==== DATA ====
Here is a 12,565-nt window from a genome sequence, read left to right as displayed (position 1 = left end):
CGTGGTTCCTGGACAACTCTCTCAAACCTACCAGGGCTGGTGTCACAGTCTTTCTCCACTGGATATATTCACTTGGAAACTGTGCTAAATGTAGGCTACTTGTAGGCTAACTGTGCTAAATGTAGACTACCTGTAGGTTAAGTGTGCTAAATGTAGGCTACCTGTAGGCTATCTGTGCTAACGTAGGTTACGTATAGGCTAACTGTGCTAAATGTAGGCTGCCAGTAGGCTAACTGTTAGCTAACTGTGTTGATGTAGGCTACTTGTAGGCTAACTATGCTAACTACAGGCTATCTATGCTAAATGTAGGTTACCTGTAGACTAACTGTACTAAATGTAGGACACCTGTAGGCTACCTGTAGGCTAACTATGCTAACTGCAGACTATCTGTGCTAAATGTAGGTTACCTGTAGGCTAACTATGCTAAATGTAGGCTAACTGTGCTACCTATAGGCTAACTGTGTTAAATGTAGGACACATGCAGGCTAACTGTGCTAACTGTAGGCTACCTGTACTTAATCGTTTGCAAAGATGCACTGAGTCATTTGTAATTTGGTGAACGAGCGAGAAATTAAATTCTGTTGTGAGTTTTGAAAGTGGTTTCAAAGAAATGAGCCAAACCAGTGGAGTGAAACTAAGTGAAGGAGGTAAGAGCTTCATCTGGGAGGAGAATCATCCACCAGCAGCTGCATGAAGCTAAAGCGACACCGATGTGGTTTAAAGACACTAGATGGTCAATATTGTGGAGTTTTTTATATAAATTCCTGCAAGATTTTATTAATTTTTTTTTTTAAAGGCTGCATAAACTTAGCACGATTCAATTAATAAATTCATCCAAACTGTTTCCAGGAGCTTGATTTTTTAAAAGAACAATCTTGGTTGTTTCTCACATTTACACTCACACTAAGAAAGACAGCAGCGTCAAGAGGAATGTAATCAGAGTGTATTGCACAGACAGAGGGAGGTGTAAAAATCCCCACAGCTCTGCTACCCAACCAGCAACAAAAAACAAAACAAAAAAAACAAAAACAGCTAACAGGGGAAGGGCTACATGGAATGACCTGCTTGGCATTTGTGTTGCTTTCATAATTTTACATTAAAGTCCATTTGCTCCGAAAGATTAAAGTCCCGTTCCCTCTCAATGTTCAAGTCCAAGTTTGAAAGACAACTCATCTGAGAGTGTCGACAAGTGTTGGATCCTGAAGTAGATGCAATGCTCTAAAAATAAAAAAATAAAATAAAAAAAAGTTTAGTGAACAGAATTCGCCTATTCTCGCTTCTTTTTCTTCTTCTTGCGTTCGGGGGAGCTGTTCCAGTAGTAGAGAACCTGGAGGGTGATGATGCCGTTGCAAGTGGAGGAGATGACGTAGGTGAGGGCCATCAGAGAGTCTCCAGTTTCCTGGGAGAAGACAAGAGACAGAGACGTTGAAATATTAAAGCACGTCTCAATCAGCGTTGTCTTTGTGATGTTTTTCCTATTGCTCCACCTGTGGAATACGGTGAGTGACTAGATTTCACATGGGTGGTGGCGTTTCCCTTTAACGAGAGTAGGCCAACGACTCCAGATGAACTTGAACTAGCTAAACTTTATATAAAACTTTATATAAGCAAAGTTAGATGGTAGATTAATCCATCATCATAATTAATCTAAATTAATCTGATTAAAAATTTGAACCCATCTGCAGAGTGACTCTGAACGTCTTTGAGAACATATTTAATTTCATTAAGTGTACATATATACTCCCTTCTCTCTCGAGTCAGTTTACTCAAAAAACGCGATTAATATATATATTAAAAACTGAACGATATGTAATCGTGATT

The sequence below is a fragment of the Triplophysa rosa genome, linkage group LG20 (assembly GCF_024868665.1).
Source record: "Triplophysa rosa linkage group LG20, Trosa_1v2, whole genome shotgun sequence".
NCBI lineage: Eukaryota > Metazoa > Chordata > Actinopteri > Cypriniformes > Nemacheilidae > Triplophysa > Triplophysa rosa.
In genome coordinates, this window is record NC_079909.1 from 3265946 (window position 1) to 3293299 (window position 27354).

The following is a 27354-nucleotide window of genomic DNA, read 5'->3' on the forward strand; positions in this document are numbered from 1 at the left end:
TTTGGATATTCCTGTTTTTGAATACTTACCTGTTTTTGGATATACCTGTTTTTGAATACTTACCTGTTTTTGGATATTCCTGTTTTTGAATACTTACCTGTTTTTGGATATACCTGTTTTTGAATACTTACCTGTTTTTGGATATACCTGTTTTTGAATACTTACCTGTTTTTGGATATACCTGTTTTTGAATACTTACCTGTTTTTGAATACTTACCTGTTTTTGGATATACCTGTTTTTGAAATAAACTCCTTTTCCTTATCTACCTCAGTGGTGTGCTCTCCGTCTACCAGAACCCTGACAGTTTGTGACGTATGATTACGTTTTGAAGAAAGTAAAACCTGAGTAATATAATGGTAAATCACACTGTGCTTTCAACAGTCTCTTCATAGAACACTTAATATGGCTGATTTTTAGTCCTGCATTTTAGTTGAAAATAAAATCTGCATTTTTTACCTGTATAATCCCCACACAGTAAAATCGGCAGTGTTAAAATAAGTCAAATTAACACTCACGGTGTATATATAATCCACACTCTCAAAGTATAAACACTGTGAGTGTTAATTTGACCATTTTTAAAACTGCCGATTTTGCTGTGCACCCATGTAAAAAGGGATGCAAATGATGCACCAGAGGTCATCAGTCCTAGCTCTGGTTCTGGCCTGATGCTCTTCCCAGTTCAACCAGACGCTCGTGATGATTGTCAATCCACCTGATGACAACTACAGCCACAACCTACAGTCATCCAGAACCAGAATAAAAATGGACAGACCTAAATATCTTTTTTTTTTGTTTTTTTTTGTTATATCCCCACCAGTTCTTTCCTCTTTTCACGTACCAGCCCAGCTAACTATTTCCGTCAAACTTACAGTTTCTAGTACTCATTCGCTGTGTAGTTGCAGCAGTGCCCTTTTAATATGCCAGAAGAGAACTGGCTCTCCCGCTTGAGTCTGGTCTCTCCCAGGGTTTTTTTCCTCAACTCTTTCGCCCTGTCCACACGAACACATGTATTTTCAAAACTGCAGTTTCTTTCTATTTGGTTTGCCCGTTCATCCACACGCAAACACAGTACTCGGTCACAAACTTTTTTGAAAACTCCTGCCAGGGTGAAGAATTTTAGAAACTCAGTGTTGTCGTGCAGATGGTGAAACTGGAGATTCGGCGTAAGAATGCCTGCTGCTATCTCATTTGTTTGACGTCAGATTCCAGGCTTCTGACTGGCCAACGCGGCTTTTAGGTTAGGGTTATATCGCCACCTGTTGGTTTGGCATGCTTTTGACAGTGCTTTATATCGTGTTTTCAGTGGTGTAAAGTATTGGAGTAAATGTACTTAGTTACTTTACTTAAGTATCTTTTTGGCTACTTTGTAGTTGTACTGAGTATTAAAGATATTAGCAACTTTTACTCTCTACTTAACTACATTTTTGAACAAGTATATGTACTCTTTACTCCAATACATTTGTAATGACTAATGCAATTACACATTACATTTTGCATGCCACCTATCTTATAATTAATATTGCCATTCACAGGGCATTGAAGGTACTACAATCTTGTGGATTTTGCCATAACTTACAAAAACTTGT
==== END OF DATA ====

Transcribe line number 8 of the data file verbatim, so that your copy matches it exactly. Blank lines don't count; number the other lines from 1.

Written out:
TTTGGATATTCCTGTTTTTGAATACTTACCTGTTTTTGGATATACCTGTTTTTGAATACTTACCTGTTTTTGGATATTCCTGTTTTTGAATACTTACCTGTTTTTGGATATACCTGTTTTTGAATACTTACCTGTTTTTGGATATACCTGTTTTTGAATACTTACCTGTTTTTGGATATACCTGTTTTTGAATACTTACCTGTTTTTGAATACTTACCTGTTTTTGGATATACCTGTTTTTGAAATAAACTCCTTTTCCTTATCTACCTCAGTGGTGTGCTCTCCGTCTACCAGAACCCTGACAGTTTGTGACGTATGATTACGTTTTGAAGAAAGTAAAACCTGAGTAATATAATGGTAAATCACACTGTGCTTTCAACAGTCTCTTCATAGAACACTTAATATGGCTGATTTTTAGTCCTGCATTTTAGTTGAAAATAAAATCTGCATTTTTTACCTGTATAATCCCCACACAGTAAAATCGGCAGTGTTAAAATAAGTCAAATTAACACTCACGGTGTATATATAATCCACACTCTCAAAGTATAAACACTGTGAGTGTTAATTTGACCATTTTTAAAACTGCCGATTTTGCTGTGCACCCATGTAAAAAGGGATGCAAATGATGCACCAGAGGTCATCAGTCCTAGCTCTGGTTCTGGCCTGATGCTCTTCCCAGTTCAACCAGACGCTCGTGATGATTGTCAATCCACCTGATGACAACTACAGCCACAACCTACAGTCATCCAGAACCAGAATAAAAATGGACAGACCTAAATATCTTTTTTTTTTGTTTTTTTTTGTTATATCCCCACCAGTTCTTTCCTCTTTTCACGTACCAGCCCAGCTAACTATTTCCGTCAAACTTACAGTTTCTAGTACTCATTCGCTGTGTAGTTGCAGCAGTGCCCTTTTAATATGCCAGAAGAGAACTGGCTCTCCCGCTTGAGTCTGGTCTCTCCCAGGGTTTTTTTCCTCAACTCTTTCGCCCTGTCCACACGAACACATGTATTTTCAAAACTGCAGTTTCTTTCTATTTGGTTTGCCCGTTCATCCACACGCAAACACAGTACTCGGTCACAAACTTTTTTGAAAACTCCTGCCAGGGTGAAGAATTTTAGAAACTCAGTGTTGTCGTGCAGATGGTGAAACTGGAGATTCGGCGTAAGAATGCCTGCTGCTATCTCATTTGTTTGACGTCAGATTCCAGGCTTCTGACTGGCCAACGCGGCTTTTAGGTTAGGGTTATATCGCCACCTGTTGGTTTGGCATGCTTTTGACAGTGCTTTATATCGTGTTTTCAGTGGTGTAAAGTATTGGAGTAAATGTACTTAGTTACTTTACTTAAGTATCTTTTTGGCTACTTTGTAGTTGTACTGAGTATTAAAGATATTAGCAACTTTTACTCTCTACTTAACTACATTTTTGAACAAGTATATGTACTCTTTACTCCAATACATTTGTAATGACTAATGCAATTACACATTACATTTTGCATGCCACCTATCTTATAATTAATATTGCCATTCACAGGGCATTGAAGGTACTACAATCTTGTGGATTTTGCCATAACTTACAAAAACTTGT